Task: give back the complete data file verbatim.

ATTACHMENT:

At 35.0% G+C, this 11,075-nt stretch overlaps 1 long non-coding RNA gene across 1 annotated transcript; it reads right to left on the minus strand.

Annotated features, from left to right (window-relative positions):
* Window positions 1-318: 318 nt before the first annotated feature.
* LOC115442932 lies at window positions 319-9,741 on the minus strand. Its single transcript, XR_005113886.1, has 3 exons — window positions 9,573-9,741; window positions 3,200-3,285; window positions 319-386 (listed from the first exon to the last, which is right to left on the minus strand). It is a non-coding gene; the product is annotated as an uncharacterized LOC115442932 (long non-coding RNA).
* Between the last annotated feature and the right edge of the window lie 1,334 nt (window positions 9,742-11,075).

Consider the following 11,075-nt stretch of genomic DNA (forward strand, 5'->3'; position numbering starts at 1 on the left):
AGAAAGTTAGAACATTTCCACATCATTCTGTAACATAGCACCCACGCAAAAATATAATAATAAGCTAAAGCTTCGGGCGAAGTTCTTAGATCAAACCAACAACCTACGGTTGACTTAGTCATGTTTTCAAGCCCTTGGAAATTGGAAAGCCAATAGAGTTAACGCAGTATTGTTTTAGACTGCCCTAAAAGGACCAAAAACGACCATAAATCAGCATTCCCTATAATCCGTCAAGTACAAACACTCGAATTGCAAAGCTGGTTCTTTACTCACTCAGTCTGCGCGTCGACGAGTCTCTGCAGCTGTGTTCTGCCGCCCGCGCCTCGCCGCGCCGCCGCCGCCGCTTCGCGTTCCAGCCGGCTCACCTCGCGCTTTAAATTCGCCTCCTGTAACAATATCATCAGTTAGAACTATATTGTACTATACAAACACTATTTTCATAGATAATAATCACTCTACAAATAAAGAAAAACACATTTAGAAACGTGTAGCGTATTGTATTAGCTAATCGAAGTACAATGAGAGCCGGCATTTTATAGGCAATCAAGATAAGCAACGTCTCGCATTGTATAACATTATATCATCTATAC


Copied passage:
At 35.0% G+C, this 11,075-nt stretch overlaps 1 long non-coding RNA gene across 1 annotated transcript; it reads right to left on the minus strand.

Annotated features, from left to right (window-relative positions):
* Window positions 1-318: 318 nt before the first annotated feature.
* LOC115442932 lies at window positions 319-9,741 on the minus strand. Its single transcript, XR_005113886.1, has 3 exons — window positions 9,573-9,741; window positions 3,200-3,285; window positions 319-386 (listed from the first exon to the last, which is right to left on the minus strand). It is a non-coding gene; the product is annotated as an uncharacterized LOC115442932 (long non-coding RNA).
* Between the last annotated feature and the right edge of the window lie 1,334 nt (window positions 9,742-11,075).

Consider the following 11,075-nt stretch of genomic DNA (forward strand, 5'->3'; position numbering starts at 1 on the left):
AGAAAGTTAGAACATTTCCACATCATTCTGTAACATAGCACCCACGCAAAAATATAATAATAAGCTAAAGCTTCGGGCGAAGTTCTTAGATCAAACCAACAACCTACGGTTGACTTAGTCATGTTTTCAAGCCCTTGGAAATTGGAAAGCCAATAGAGTTAACGCAGTATTGTTTTAGACTGCCCTAAAAGGACCAAAAACGACCATAAATCAGCATTCCCTATAATCCGTCAAGTACAAACACTCGAATTGCAAAGCTGGTTCTTTACTCACTCAGTCTGCGCGTCGACGAGTCTCTGCAGCTGTGTTCTGCCGCCCGCGCCTCGCCGCGCCGCCGCCGCCGCTTCGCGTTCCAGCCGGCTCACCTCGCGCTTTAAATTCGCCTCCTGTAACAATATCATCAGTTAGAACTATATTGTACTATACAAACACTATTTTCATAGATAATAATCACTCTACAAATAAAGAAAAACACATTTAGAAACGTGTAGCGTATTGTATTAGCTAATCGAAGTACAATGAGAGCCGGCATTTTATAGGCAATCAAGATAAGCAACGTCTCGCATTGTATAACATTATATCATCTATAC